In spite of some corny dialogue and narrative, first-time novelist Lewis delivers an effective, often riveting legal thriller. Attorney Ted Stevens introduces himself as a man trying to cope with a pending divorce and a history of alcoholism. When assigned by the court to defend the convicted murderer of his one-time lover (and the source of his divorce), Ted is aware of the potential conflict but nonetheless accepts the case, figuring it might offer one way of working through his personal problems. Wrong. His problems only worsen when he starts getting anonymous phone calls from the real killer, who is threatening to divulge Ted's affair with the victim and, in so doing, make Ted a suspect. The real strength of this first novel lies in the relationship that develops between lawyer and client. The writer, a judge himself, sketches the unique alliance with candor and verisimilitude. A good, quick read for courtroom drama fans. Mary Frances Wilkens
From Kirkus Reviews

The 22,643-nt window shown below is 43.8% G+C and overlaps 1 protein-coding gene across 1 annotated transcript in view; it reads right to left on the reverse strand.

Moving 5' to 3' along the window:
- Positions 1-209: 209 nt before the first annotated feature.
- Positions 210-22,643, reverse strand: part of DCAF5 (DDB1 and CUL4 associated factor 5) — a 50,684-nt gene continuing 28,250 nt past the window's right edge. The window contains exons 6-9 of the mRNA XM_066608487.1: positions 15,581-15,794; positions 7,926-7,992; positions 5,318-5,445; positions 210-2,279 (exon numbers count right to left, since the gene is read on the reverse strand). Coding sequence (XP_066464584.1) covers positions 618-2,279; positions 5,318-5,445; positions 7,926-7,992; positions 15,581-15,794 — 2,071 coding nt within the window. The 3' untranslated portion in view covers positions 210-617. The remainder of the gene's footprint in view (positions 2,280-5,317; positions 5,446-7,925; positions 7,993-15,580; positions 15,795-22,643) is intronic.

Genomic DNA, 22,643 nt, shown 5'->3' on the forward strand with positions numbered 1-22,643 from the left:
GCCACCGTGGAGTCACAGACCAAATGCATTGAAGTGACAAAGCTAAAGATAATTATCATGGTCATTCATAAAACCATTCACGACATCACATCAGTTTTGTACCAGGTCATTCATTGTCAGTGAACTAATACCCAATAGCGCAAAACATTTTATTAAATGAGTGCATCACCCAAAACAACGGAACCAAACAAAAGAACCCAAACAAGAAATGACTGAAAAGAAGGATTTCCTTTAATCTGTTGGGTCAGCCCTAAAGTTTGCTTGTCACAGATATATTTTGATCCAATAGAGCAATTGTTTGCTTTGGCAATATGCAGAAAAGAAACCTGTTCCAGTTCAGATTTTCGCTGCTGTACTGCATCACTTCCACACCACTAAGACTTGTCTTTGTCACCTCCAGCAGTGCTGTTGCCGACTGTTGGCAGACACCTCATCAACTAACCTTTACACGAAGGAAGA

Lewis's first novel is a legal thriller in which most of the conflict is between a Florida trial lawyer and his own worst instincts. When the public defender's office refuses the case of Bobby Jackson because it represents a potential witness against him, the case falls into Ted Stevens's lap. He'll be getting paid a reduced rate, but he agrees to represent Jackson anyway--even though he not only represented the victim, reporter Patty Stiles, in her divorce action last year, but was also her lover (as was Bobby Jackson). Why doesn't Stevens--reasonably well-fixed and well-known, secure in his partnership, but immersed in the pain of his own divorce, which he suspects was provoked by jealous Patty--duck the assignment? The man seems to have zero survival instinct, as he demonstrates by a plunge into reckless drinking (endless hangovers, a DUI case that drags on and on, a scary blackout on the night of the murder) that throws the murder case he's defending into the shade. Oh, there's still the outrage when the prosecution loses some key evidence, the search for loopholes in the witnesses' stories, and the endless quest to find another suspect: Patty's shadowy ex, the drug dealers she may have been writing about for the Tallahassee Times-Union, their nameless higher-ups. And there's the obligatory spate of threatening anonymous phone calls. But the real story here isn't whether Stevens will do the right thing for a client who seems considerably more powerful than his attorney is, but whether he'll even be free to show up in court instead of locked up on the DUI charge. But if the hero's problems are so much more pressing than the criminal defense (readers looking for courtroom razzle-dazzle will walk away disappointed), Lewis does catch, better than most entries in this overcrowded genre, the way lawyers actually talk and act--especially when they've had too much to drink. -- Copyright ©1997, Kirkus Associates, LP. All rights reserved.